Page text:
“People are kids. We don’t want to sit there in a lecture, we want to understand, and we want to experience.”
Professor Lenny Pitt has spent most of his career investigating the foundations of computer science and machine learning. Recently, he has been examining computer science education in K-12 classrooms.
“I think computer science education is really important,” Pitt says. “There is so much computer science has to offer in terms of problem solving and the way to decompose problems.”
Pitt is developing activities and methods for teaching computer science at the K-12 level, including lesson planning and teacher education workshops. As his outreach work expands, he has found that much of his work for younger students can contribute to his undergraduate classes.
“People are kids,” Pitt says. “We don’t want to sit there in a lecture, we want to understand and we want to experience.”
Pitt likes to have his undergraduate classes play Dr. Nim, a marble game he got in fourth grade. As marbles fall through various paths in the plastic frame, he explains that the game is really a simple computer. The game illustrates the important point that the particular mechanism is not what defines a computer; the computation does.
“I’m learning that by trying to explain things at a simple level you really start to crystallize many of the ideas,” he says. “That helps you explain things to a more sophisticated audience as well.”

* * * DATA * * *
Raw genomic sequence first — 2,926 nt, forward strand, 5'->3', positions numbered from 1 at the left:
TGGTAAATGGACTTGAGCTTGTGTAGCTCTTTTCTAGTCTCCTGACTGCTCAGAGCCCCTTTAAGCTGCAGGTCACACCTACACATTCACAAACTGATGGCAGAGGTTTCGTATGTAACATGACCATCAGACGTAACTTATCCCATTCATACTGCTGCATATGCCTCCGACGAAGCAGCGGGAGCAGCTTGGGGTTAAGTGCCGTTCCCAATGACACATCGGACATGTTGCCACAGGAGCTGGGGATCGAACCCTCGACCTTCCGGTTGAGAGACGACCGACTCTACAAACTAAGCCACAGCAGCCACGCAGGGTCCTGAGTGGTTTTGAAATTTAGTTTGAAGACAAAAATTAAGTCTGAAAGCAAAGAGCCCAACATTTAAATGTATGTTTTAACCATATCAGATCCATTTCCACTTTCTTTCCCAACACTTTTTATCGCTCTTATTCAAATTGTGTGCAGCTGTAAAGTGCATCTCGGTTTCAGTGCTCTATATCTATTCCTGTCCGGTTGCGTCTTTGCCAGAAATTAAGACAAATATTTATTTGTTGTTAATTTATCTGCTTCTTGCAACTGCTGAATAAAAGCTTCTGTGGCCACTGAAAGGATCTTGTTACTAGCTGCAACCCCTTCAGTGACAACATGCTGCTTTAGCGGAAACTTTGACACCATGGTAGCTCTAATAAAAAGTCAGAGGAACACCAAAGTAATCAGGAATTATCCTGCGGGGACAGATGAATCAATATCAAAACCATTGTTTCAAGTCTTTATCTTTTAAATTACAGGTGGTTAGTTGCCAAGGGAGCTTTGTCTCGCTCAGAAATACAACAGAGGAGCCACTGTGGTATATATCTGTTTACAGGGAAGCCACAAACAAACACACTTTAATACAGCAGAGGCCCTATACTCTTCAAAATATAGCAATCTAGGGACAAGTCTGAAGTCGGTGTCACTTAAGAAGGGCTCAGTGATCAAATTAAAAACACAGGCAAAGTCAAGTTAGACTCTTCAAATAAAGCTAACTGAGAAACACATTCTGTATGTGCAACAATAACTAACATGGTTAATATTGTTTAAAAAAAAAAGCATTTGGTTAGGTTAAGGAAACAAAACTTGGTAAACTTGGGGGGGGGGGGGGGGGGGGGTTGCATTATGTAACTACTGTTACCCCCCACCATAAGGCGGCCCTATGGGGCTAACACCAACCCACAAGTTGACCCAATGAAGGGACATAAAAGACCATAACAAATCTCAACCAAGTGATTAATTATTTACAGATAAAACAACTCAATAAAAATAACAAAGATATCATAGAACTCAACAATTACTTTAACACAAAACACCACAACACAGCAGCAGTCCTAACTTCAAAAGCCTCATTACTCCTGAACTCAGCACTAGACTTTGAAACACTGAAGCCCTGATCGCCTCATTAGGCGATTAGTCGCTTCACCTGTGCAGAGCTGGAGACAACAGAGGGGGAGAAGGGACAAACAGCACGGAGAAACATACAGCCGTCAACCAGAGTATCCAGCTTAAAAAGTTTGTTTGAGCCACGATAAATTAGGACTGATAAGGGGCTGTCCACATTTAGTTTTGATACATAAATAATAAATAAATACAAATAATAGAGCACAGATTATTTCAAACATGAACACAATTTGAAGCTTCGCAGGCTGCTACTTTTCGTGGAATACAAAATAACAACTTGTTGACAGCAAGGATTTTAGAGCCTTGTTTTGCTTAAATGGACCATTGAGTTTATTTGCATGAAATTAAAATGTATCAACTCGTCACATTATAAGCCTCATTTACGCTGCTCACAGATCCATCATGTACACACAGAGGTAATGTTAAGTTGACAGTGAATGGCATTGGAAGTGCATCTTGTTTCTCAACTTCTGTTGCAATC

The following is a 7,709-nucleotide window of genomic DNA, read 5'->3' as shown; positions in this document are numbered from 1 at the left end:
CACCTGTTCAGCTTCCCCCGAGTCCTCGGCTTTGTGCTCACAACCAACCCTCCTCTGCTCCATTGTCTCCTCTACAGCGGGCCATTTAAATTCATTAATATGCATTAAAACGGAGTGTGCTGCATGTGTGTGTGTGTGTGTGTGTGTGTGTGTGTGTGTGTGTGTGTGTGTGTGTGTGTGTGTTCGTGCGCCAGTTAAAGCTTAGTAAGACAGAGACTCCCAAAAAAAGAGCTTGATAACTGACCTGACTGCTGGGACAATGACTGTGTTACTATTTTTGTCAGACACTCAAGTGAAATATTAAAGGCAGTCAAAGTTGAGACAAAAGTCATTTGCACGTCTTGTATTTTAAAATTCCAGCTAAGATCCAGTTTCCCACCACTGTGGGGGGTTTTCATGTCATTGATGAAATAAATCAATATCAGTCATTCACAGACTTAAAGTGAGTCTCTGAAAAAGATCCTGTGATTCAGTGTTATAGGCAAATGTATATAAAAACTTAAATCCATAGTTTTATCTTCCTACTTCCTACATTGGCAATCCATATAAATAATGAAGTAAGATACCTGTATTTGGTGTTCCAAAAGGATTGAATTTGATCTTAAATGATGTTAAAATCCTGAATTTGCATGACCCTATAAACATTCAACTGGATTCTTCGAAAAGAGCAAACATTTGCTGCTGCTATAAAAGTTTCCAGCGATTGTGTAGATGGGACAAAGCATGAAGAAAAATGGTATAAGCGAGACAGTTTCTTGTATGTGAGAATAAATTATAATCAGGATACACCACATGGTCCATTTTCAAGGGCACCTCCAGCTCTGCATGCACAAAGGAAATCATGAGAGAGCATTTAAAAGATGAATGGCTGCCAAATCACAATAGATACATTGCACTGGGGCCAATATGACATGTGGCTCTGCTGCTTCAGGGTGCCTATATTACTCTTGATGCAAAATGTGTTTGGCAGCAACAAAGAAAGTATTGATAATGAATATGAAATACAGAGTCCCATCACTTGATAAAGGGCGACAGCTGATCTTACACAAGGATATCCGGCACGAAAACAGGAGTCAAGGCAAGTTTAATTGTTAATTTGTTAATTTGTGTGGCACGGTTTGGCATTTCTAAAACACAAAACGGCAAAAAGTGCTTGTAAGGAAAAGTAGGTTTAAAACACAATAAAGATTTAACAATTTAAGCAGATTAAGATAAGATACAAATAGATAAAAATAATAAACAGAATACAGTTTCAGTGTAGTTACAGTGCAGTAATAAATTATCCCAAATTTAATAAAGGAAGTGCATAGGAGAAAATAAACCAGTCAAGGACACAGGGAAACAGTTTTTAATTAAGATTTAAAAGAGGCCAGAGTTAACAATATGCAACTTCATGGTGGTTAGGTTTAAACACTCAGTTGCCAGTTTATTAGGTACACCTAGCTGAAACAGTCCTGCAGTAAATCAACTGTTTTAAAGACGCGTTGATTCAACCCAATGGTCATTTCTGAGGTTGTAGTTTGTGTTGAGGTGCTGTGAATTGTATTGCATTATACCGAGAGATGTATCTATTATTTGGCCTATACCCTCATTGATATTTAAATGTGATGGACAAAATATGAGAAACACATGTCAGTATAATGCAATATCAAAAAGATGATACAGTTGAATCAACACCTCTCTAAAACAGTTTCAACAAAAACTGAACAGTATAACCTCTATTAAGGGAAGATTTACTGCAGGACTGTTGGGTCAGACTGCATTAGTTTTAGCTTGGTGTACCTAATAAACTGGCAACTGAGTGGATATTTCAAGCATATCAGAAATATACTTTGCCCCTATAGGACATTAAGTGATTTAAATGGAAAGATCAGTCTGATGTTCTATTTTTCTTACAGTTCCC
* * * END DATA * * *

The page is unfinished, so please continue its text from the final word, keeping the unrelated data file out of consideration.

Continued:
As one of Illinois’s Distinguished Teacher/Scholars, Pitt is recognized as a wonderful instructor and a skilled researcher. Those honored with this recognition are required to undertake a year-long project that can improve instruction by other faculty members. Pitt is examining the way outreach education works throughout the University of Illinois community. He wants to understand the motivations, experiences, rewards and obstacles of faculty and staff members who are engaged in K-12 outreach education.
The Distinguished Teacher/Scholar Program is one of the campus resources (along with the Center for Teaching Excellence and the Center for Educational Technologies) that enhance the quality education for every Illinois student.
Illinois faculty members have been recognized with Nobel and Pulitzer Prizes. Lenny Pitt is just one of more than 2,000 current Illinois faculty members at Illinois who continue that tradition of excellent research and teaching.